US Chemical Producers Sue EPA over new PFAS Limits
The association said the revised guidelines for PFOA and PFOS published in June reflect the agency’s failure to follow its accepted practice for ensuring the scientific integrity of its process.
Although the EPA mandates that drinking water standards for the so-called “forever chemicals” must be based on the best available science, the industry says the agency relied on data that was not peer-reviewed by its own Science Advisory Board.
Disagreement between chemical producers and the US environment watchdog is not uncommon. ACC has repeatedly sparred with the EPA over restrictions on controversial substances such as chlorpyrifos, glyphosate or bisphenol A.
According to the ACC, the EPA’s new safe limits for PFAS in water – the threshold below which adverse health effects are not expected to occur — are 3,000 to 17,000 times stricter than 2016 levels, which means that even the amount of PFAS found in rainwater is now considered unsafe.
The agency has promulgated LHAs that are so low they can’t be detected by its own current measuring methods, further calling into question the scientific validity of the agency’s designation, the chemicals grouping charges.
While the LHAs are not binding regulations, they can provide guidance to federal, state and local governments in developing binding regulations, including those for future Maximum Contaminant Levels (MCLs), the producers point out. What worries them is that these will likely serve as the foundation for future regulation of PFAS.
Regulations that lower the MCLs or ban the use of PFAS could derail the Biden administration’s plan to return semiconductor manufacturing to the US, as a large production of advanced semiconductors requires PFAS, the association argues.
Also, ACC says, unnecessarily low regulatory levels or bans could harm renewable energy efforts and negatively impact many industries, such as aerospace, automotive, building and construction, electronics and pharmaceuticals, especially as there are no substitutes for some applications.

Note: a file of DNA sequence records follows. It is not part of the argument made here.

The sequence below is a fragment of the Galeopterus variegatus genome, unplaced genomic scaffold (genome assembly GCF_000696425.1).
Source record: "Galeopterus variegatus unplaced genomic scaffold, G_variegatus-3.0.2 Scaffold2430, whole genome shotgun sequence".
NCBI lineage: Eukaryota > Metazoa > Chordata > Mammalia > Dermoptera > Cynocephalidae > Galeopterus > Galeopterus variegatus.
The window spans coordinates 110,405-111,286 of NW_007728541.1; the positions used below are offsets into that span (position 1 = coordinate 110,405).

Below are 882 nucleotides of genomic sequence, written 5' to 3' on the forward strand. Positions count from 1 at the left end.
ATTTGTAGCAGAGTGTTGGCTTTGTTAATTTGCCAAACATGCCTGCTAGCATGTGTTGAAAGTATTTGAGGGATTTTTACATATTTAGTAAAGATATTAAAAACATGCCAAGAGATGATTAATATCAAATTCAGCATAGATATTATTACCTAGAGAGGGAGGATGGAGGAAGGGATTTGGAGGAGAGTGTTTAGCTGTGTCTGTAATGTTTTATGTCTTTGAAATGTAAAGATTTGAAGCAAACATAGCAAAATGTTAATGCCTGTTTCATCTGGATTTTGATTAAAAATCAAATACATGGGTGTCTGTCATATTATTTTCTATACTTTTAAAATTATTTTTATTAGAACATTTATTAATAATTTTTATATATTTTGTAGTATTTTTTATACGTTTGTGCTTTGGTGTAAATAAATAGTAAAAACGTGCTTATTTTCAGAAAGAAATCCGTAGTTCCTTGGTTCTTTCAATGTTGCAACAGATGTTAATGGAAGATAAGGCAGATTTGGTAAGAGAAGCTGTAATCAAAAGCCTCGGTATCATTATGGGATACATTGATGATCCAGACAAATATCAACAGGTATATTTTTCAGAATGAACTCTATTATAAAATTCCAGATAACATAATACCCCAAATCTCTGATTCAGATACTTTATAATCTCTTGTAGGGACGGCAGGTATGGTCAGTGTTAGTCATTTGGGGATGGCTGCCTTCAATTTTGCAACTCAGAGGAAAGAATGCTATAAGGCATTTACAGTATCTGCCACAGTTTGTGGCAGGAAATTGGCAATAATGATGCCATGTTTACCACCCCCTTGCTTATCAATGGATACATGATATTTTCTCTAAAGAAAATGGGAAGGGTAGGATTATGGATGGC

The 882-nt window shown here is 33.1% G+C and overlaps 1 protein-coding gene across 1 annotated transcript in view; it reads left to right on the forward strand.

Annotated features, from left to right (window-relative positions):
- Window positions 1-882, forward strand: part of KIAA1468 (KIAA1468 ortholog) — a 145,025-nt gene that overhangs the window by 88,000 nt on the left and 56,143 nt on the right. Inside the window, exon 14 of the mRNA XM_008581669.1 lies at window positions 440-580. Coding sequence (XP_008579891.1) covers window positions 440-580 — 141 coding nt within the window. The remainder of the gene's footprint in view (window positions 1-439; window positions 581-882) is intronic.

In addition to the ACC litigation, there have been several other lawsuits from the chemicals side seeking to overturn the LHAs. To start, the plaintiffs say, there are no definitive studies demonstrating that PFAS actually cause any adverse health effects in humans; even studies that suggest a link between exposure to the chemicals and human health problems are unable to determine a minimum level of exposure level.
Separately, Chemours, the former DuPont chemicals division, has filed suit against the EPA, challenging its LHA for GenX. Here, too, the charge is that the agency “relied on bad science.” Specifically, the company accuses the agency of using scientific data that its own peer reviewers call extreme and excessive.
Apart from the federal government, several US states and communities for years have been embroiled in disputes with chemical manufacturers such as DuPont, Chemours or 3M. In some cases, hefty fines have been handed out.
So far, only Maine has moved to ban all uses of PFAS, while 11 states have taken action to eliminate the chemicals in food packaging. Six additional states are eliminating PFAS in textiles, and three plan to banish them from cosmetics.
The US House of Representatives, in allocating the next budget for the Department of Defense (DoD), this summer voted to require the DoD to monitor and reduce potential contamination by PFAS, which has led to groundwater contamination, also at military sites where products containing the chemical, such as fire-fighting foam, are frequently used. Personnel who work with the foams reportedly have higher levels of PFAS in their blood.
Advocacy groups also suing the EPA
In related news, some health and environment advocacy groups are suing the EPA for letting PFAS polluters off too easy. Local North Carolina groups such as Center for Environmental Health, Cape Fear River Watch, Clean Cape Fear, Democracy Green, the NC Black Alliance and Toxic Free NC have slammed the agency for its decision not to require Chemours to conduct studies on PFAS.
Chemours’ plants have been pinpointed as the source of GenX pollution in the Cape Fear River. In July, the EPA granted the coalition’s petition in part, but only included limited testing of seven of 54 PFAS that were due to be reviewed. This means, the plaintiffs say, that there will be no required epidemiological study of communities affected by PFAS and no testing on PFAS mixtures in drinking water and citizens’ blood.
If any of the lawsuits succeed, they will surely face legal challenges. Should these end up in the US Supreme Court, the advocacy groups fear that the current right-leaning justices would side with polluters.
In a case involving clean air regulations, at the end of June the justices ruled 6-3 along ideological lines that regulating emissions from power plants is not the prerogative of the EPA and that rules for fighting climate change should be left to Congress.
Up to now, Congress has shown little interest in climate legislation, traditionally preferring to leave such regulations to the states.
Author: Dede Williams, Freelance Journalist